When I got the referral for the eye surgeon, I also got one for a hand therapist. My RSI returned six weeks or so ago, when I attempted to knit a small strip of garter stitch. Though I only did a tiny bit of knitting, the pain hasn’t gone away. It’s different this time, too, affecting both of my hands and all of my hands plus wrists. I hadn’t even started work again when it began, so that can’t be the cause.

So yes, I’ve resumed writing. My six month break finished at the end of July. I’m easing into it, doing an hour or two a day, which gets a chapter done a week. I can get a first draft done in a year at that rate, though I’d need (and have) another six months to cut and polish it.

The rest of the time I’m continuing back-strengthening exercise and tackling a new domestic challenge. We learned that we might finally be able to connect to the new sewer system in a few weeks. There’ll be a whole lot of other jobs relating to it that need attending to: tree removal permit application, tree removal, the sewer connection itself, repairing the driveway (the septic tank is under it), finishing the drainage and electricity for the garage (which will go under the driveway at the same time) and planting the screening trees the garage permit required.

I doubt we’ll get it all done this year. Planting the trees should be done in Autumn anyway, to give them as much time to establish as I can before the following summer heat and dryness.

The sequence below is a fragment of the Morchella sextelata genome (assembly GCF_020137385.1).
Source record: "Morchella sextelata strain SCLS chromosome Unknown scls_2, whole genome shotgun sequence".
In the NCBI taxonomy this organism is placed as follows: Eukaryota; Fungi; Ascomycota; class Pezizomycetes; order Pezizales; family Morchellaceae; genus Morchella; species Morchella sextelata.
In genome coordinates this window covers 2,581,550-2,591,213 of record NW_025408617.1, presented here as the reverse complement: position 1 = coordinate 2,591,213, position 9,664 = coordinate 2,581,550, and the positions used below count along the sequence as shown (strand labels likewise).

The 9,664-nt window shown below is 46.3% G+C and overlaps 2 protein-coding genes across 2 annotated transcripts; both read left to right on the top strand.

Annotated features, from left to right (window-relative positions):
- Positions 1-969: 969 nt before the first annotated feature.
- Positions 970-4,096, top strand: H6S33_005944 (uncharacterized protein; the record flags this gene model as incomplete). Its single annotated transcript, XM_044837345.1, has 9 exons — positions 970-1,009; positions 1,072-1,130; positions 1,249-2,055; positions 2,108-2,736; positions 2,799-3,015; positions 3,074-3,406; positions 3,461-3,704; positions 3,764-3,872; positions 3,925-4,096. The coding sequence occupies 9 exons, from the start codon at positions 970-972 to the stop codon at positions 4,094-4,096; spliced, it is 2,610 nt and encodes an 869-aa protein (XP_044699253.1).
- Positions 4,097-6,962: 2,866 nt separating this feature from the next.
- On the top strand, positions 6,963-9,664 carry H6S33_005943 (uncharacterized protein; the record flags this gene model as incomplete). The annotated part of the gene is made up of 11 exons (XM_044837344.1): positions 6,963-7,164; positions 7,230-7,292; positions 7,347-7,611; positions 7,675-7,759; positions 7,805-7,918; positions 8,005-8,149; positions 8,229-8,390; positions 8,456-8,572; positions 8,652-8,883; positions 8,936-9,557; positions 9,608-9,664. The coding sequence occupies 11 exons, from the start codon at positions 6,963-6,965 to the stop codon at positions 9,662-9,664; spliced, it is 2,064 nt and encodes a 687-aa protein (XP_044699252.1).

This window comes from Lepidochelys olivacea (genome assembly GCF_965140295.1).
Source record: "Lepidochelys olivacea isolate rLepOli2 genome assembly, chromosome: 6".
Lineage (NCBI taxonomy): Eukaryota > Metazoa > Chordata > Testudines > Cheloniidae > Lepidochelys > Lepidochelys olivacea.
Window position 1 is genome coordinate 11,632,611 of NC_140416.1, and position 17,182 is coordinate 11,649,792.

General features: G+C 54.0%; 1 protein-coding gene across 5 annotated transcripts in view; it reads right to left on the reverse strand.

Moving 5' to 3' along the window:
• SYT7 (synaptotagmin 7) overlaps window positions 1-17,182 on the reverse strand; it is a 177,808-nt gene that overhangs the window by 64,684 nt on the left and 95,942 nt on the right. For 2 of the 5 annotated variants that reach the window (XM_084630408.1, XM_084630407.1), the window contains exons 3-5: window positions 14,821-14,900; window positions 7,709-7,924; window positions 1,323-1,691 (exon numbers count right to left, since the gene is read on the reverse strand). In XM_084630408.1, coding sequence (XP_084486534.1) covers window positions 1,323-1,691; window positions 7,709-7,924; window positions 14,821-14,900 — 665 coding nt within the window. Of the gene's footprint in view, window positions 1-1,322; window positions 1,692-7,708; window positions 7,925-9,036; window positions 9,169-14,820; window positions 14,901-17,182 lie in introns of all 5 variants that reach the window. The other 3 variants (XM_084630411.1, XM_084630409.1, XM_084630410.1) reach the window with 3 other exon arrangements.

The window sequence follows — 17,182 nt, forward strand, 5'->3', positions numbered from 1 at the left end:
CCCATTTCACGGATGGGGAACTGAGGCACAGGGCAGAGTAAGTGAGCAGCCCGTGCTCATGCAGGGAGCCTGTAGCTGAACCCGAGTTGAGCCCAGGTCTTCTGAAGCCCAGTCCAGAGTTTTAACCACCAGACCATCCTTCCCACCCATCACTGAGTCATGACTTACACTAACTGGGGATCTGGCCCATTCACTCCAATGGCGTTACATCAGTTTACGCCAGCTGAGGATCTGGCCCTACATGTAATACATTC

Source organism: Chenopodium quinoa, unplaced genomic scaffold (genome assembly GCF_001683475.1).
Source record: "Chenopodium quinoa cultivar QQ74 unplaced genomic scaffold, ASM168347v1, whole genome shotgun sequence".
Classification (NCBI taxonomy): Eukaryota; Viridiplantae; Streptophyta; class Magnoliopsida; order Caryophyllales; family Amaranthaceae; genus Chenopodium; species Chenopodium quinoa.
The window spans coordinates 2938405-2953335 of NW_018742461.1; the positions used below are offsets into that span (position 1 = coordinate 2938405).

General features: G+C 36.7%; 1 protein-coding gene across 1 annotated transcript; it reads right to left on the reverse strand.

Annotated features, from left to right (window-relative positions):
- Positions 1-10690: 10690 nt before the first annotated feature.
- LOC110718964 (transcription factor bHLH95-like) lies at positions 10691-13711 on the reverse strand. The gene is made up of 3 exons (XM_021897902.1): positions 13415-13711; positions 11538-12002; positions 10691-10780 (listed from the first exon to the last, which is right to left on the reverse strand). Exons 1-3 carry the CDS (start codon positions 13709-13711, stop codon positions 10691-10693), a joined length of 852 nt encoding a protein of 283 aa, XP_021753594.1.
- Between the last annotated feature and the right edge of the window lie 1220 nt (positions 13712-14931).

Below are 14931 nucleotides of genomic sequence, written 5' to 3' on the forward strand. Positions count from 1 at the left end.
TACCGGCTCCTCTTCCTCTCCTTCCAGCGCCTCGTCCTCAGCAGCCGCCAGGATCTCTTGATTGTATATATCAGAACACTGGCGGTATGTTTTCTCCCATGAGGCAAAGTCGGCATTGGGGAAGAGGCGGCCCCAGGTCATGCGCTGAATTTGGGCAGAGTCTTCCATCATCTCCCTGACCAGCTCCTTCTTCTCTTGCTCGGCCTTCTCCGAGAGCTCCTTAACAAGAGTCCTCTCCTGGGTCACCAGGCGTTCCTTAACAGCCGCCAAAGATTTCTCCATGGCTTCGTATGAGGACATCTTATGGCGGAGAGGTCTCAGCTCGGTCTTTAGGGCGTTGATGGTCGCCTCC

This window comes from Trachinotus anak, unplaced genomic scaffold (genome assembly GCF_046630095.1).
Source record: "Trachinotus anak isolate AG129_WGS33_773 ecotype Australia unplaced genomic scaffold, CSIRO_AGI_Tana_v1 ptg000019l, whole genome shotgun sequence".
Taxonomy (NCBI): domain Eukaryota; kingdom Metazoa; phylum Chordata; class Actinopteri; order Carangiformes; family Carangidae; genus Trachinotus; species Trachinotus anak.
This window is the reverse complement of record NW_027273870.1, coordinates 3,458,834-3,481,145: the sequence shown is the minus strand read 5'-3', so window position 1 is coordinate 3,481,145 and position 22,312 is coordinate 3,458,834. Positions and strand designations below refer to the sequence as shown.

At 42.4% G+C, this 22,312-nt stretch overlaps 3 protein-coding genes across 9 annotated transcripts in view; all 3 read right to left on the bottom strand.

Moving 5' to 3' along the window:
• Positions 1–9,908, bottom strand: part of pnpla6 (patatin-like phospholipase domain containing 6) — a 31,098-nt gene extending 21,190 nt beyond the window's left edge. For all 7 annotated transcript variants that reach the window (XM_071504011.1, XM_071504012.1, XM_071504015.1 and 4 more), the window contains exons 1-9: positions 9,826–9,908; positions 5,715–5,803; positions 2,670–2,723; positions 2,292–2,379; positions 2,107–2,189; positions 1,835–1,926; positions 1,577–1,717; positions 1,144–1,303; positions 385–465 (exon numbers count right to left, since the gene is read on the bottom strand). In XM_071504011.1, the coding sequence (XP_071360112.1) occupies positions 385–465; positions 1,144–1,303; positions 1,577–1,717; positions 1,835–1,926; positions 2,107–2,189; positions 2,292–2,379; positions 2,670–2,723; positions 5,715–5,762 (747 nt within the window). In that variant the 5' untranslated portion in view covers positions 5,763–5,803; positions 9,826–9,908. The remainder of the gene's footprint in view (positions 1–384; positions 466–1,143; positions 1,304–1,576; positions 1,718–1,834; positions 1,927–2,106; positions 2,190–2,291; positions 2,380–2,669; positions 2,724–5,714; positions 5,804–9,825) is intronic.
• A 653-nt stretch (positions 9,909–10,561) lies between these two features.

Getting old never stops. Neither does work around the house. But the cataract surgery might mean I don’t have to wear glasses any more, and the driveway and garden will look a lot better when they’re finished.

Laundry Re-do

A laundry renovation was in our future from the moment we bought this house. The old one contained a wall of cabinets on one side, and just a rusty old sink, water outlets for the machine and a shirt airing rail on the other.

For storage we made do with second hand wire shelving and the cabinet we had to remove from the kitchen because our fridge was 5cm too tall. I asked the kitchen and bathroom company that did our ensuite if they did laundries, and they said no – and suggested we’d use cheaper DIY cabinets than their expensive high-end ones. I asked the plumber if he’d do it, and he said “put in DIY cabinets and then call me for the plumbing”.

In the last couple of years I had played around in Illustrator making plans and elevations so we could discuss the layout. We wanted a decent length of bench space so I can do wet crafts like papermaking and dyeing, and Paul could lay out photo processing chemicals when he used the laundry as a dark room. So this was to be a laundry used for more than washing clothes and storing cat food.

A couple of months ago we decided it was time. We had a layout we liked, and found a brand of flat-pack cabinets from Bunnings that would fit the space. The cabinets were easy enough to construct – similar to IKEA ones. Getting the heavy wall cabinets up onto the wall was a challenge, but we came up with a way that didn’t strain our backs. The plumber came over to sort out the pipes, install the benchtop and glue on the cement sheet for the tiling. I painted the wall, Paul added kickboards and I did the tiling and caulking.

And it was done: